|Publication number||US6252429 B1|
|Application number||US 09/317,733|
|Publication date||Jun 26, 2001|
|Filing date||May 24, 1999|
|Priority date||May 24, 1999|
|Publication number||09317733, 317733, US 6252429 B1, US 6252429B1, US-B1-6252429, US6252429 B1, US6252429B1|
|Inventors||Fariborz Assaderaghi, Ching-Te Kent Chuang, Jente Benedict Kuang|
|Original Assignee||International Business Machines Corporation|
|Export Citation||BiBTeX, EndNote, RefMan|
|Patent Citations (3), Referenced by (10), Classifications (5), Legal Events (6)|
|External Links: USPTO, USPTO Assignment, Espacenet|
1. Technical Field
The present invention relates to silicon-on-insulator circuits in general, and in particular to a method and apparatus for improving silicon-on-insulator complementary metal-oxide-semiconductor circuits. Still more particularly, the present invention relates to a method and apparatus for improving device matching and switching point tolerance in silicon-on-insulator cross-coupled complementary metal-oxide-semiconductor circuits.
2. Description of the Prior Art
In recent years, the predominant processing technology for integrated circuits has been the bulk complementary metal-oxide-semiconductor (CMOS) technology using silicon as substrates. Although bulk CMOS technology offers various advantages, such as low power consumption and stability, over other types of processing technologies, there are also several drawbacks associated with CMOS circuits, such as relatively slow speed and potential latchup problem. In light of such, a new processing technology called Silicon-on-Insulator (SOI) technology has emerged. Instead of using an semiconductor substrate like the bulk CMOS technology, SOI utilizes an insulating substrate, which provides tremendous improvements in certain circuit characteristics, such as speed and latch-up, over bulk CMOS technology. A detailed description of SOI technology can be found in Weste and Eshraghian, Principles of CMOS VLSI Design: A Systems Perspective, 2nd ed., pp. 125-130, Addison Wesley (1995), the pertinent portion of which is incorporated herein by reference.
For SOI circuits having transistors in a dual-rail cross-coupled configuration, mismatch and lack of symmetry of transistors on each rail can be attributed to body potential or threshold voltage differentials in transistor characteristics. The body potential is dependent upon the operating history of a circuit. The mismatch and lack of symmetry is also a direct result of dissimilar time constants to discharge the bodies of the transistors compared to the actual circuit access or cycle times. This disclosure describes an apparatus for improving device matching and switching point tolerance in SOI cross-coupled circuits.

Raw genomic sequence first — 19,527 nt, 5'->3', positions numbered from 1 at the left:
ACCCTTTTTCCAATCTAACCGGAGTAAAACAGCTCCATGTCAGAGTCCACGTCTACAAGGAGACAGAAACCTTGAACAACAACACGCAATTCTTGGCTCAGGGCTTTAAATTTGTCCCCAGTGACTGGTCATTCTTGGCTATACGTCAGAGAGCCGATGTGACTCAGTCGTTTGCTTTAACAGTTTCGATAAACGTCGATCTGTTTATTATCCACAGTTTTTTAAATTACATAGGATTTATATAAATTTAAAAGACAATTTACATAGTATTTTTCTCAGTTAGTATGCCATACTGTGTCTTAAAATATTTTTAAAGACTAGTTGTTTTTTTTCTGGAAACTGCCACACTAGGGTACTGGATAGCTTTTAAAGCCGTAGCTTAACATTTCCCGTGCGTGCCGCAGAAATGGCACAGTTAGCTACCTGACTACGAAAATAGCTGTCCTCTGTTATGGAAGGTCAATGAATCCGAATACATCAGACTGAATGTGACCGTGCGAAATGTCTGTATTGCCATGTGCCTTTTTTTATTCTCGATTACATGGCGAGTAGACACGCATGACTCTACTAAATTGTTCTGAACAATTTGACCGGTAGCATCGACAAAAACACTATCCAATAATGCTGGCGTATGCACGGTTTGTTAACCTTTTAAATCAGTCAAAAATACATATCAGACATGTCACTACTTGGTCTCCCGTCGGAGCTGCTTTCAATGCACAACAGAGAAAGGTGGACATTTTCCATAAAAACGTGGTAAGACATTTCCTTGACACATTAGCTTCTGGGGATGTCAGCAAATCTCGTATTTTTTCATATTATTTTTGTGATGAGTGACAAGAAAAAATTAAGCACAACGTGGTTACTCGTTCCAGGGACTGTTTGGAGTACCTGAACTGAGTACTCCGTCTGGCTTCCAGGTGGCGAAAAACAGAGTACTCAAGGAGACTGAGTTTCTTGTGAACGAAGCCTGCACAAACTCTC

In accordance with a preferred embodiment of the present invention, a silicon-on-insulator circuit includes first and second sets of transistors, first and second rails, and first and second discharge transistors. The first set of transistors is cross-coupled with the second set of transistors. The first rail is connected to each gate of the transistors in the first set, and the second rail is connected to each gate of the transistors in the second set. The body of at least one transistor within the first set of transistors is connected to the first discharge transistor having the same channel type as the connected transistor. The body of at least one transistor within the second set of transistors is connected to the second discharge transistor having the same channel type as the connected transistor. The gate of the first discharge transistor is controlled by the second rail, and the gate of the second discharge transistor is controlled by the first rail.
All objects, features, and advantages of the present invention will become apparent in the following detailed written description.
The invention itself, as well as a preferred mode of use, further objects, and advantages thereof, will best be understood by reference to the following detailed description of an illustrative embodiment when read in conjunction with the accompanying drawings, wherein:
FIG. 1 is a dual-rail cross-coupled circuit having a balanced n-channel transistor configuration in accordance with a preferred embodiment of the present invention;
FIG. 2 is a dual-rail cross-coupled circuit having a full balanced configuration in accordance with a preferred embodiment of the present invention;
FIG. 3 is an exemplary latch-type sense amplifier utilizing the balanced n-channel transistor configuration in so accordance with a preferred embodiment of the present invention; and
FIG. 4 is a depiction of various simulation waveforms of the circuit from FIG. 3 and a conventional circuit.
The principle of the present invention is illustrated by way of a dual-rail cross-coupled circuit, and it is understood by those skilled in the art that the present invention is also applicable to other similar types of circuits. Referring now to the drawings and in particular to FIG. 1, there is depicted a dual-rail cross-coupled circuit having a balanced n-channel transistor configuration in accordance with a preferred embodiment of the present invention. Circuit 10 is fabricated with silicon-on-insulator (SOI) complementary-metal-oxide semiconductor (CMOS) technology.